onward early buzz

It took only a few minutes after I left the Onward screening for a distressing thought to settle in my mind. Rare is the Pixar film that disappoints. Rarer still is the Pixar film that tells a story that arguably could’ve been in live-action, not animation. Considering that the story in question, Onward, has characters including a manticore, centaurs, elves, and sprites, you might think that’s impossible. While Onward is a distinctly colorful animated film, its story feels like a variant on a low-key dramedy you might find at Sundance.

Onward, to be clear, has perfectly good intentions. Frankly, I feel somewhat bad for being disappointed at the film built from those intentions. Director Dan Scanlon (Monsters University) was inspired by the death of his father when he was an infant to tell the story of two brothers who try to bring back their dead father for a 24-hour period. The twist here is that the world of Onward is populated entirely with mythical creatures who have eschewed their magical powers in favor of things like electricity, cars, restaurants, and more. So it’s not just that the brothers are bringing back their dead dad, it’s that they have to find a gem to complete the magical spell that can revive him. Except the spell only lasts 24 hours, and the incomplete spell only brought back their dad’s bottom half. 

The core story of Onward, though, has nothing to do with magic. The mythical setting is window dressing for a two-hander character study, between the awkward and nerdy Ian (voiced by Tom Holland) and his louder, more confident and more headstrong older brother Barley (Chris Pratt, in a role that Jack Black would’ve had a decade ago). The day-long road-trip journey involves the two brothers getting into various hijinks, while also becoming closer emotionally, in a kind of generic arc that Pratt does his very best to transcend. (His vocal performance is the film’s highlight, as he returns to his Andy Dwyer days.) 

Onward’s setting is one of its truly original flourishes, while also hewing to one of Pixar’s now most formulaic notions: “What if the human world, but without humans?” That’s how you get the situational humor in A Bug’s Life, Monsters, Inc., Cars, and Finding Nemo. Sometimes, the humor works very, very well. Yet the situational humor in Onward is fleeting, partially derived from the surface-level concept that magical creatures just…stopped using magic, because it was too hard to master.

The other main problem with Onward is tied to the other formulaic notion driving Pixar these days. To reiterate, this is a film whose premise is as follows. The hero has never known his father aside from errant photos, retold memories, and an old cassette tape with audio of his voice. Now, he has just 24 hours to forge some kind of connection with his old man before he vanishes forever. Such a premise, as genuinely tied to its filmmaker’s past as it may be, feels like a surprisingly intense attempt to wring tears from the audience, from a studio that specializes in tearjerkers like they have stock in Kleenex. The emotion in Onward is earned, and the situational setup seems unique. It’s all…fine, but also overly familiar.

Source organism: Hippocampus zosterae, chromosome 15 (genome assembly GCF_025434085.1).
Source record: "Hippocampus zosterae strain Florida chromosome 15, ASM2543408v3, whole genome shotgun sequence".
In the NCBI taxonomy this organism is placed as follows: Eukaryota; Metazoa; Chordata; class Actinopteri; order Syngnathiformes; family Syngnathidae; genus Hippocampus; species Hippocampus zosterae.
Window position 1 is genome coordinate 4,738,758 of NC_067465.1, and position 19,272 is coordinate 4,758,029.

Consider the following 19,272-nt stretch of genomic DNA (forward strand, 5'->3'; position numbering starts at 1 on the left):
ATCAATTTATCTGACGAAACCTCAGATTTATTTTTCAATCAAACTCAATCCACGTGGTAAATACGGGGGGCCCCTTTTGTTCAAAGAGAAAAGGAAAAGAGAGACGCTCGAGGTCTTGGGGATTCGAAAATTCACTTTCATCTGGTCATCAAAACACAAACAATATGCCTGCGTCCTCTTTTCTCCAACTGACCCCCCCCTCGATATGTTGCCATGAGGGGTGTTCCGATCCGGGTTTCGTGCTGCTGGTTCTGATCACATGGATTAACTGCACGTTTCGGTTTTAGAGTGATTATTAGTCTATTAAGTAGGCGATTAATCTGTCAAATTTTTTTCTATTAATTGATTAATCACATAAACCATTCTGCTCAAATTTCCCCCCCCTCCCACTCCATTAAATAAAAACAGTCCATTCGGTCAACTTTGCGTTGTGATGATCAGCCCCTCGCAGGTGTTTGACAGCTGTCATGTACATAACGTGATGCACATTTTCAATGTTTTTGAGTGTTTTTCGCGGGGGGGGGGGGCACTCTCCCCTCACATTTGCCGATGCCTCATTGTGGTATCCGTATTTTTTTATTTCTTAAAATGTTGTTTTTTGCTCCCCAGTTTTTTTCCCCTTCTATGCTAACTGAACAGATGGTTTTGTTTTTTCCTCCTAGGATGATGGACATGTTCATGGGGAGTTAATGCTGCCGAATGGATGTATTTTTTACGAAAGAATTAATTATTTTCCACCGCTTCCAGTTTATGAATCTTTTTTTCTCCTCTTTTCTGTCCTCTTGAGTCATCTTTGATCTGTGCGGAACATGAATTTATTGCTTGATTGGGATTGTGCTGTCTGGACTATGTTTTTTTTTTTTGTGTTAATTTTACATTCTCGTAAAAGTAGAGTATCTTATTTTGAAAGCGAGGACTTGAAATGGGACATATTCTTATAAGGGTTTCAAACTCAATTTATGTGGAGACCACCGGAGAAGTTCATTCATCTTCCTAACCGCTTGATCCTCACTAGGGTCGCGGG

This is what a disappointing Pixar film is: a perfectly fine one. Emotional hook aside, there’s a surface-level approach throughout, even to Ian and Barley, in the hopes that the voice performers can do the heavy lifting instead of character development. Ian is vaguely nerdy and awkward, and thus, we have the latest Spider-Man to sound vaguely nerdy and awkward in a fairly rote performance. (Tom Holland has now had three straight voice performances in two months, and it might be time to put him back in front of the camera instead.) His fellow MCU cohort Pratt proves he’s maybe more adept in a recording booth, able to reach hidden depths without ever seeing his face. In smaller roles, Julia Louis-Dreyfus and Octavia Spencer play, respectively, Ian and Barley’s mother, and a once-powerful manticore whose priorities have changed drastically. Spencer is having fun even if the dialogue she’s working with isn’t stellar.

It’s a little odd to hear Louis-Dreyfus in the film, if only because this is not her first rodeo with Pixar. That, of course, would be the studio’s sophomore effort, A Bug’s Life, in which she played the female lead. It’s almost telling, though undoubtedly unintentional, that one of the film’s few major roles goes to someone who happened to star in a now fairly underrated effort that has always been almost proudly formulaic. A Bug’s Life, too, is driven by situational humor and an adventurous quest. The benefit the film boasted was simple: it came early in Pixar’s run. 

Onward occupies a very strange spot for Pixar. In the last four years of the 2010s, the studio released five films, and four of those were sequels. Yes, it’s only been a couple years since Coco, but it feels like we’ve waited a lot more time for an original Pixar story. It’s an unequivocally good thing that Pixar is making original films this year, with Soul also arriving this summer. And Onward is a decent, well-paced, well-animated, moderately enjoyable film. It’s got a good message, an emotional third act, and some pleasantly surprising jokes. Onward is…OK. The problem with Onward is that Pixar’s original films are incredible. OK is, simply, just not good enough.

/Film Rating: 5 out of 10

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About the Author

Josh Spiegel is a Phoenix-based critic & writer. He's one of the hosts of Mousterpiece Cinema, a podcast about Disney films. He's also written a book of criticism on Pixar, titled Yesterday is Forever: Nostalgia and Pixar Animation Studios.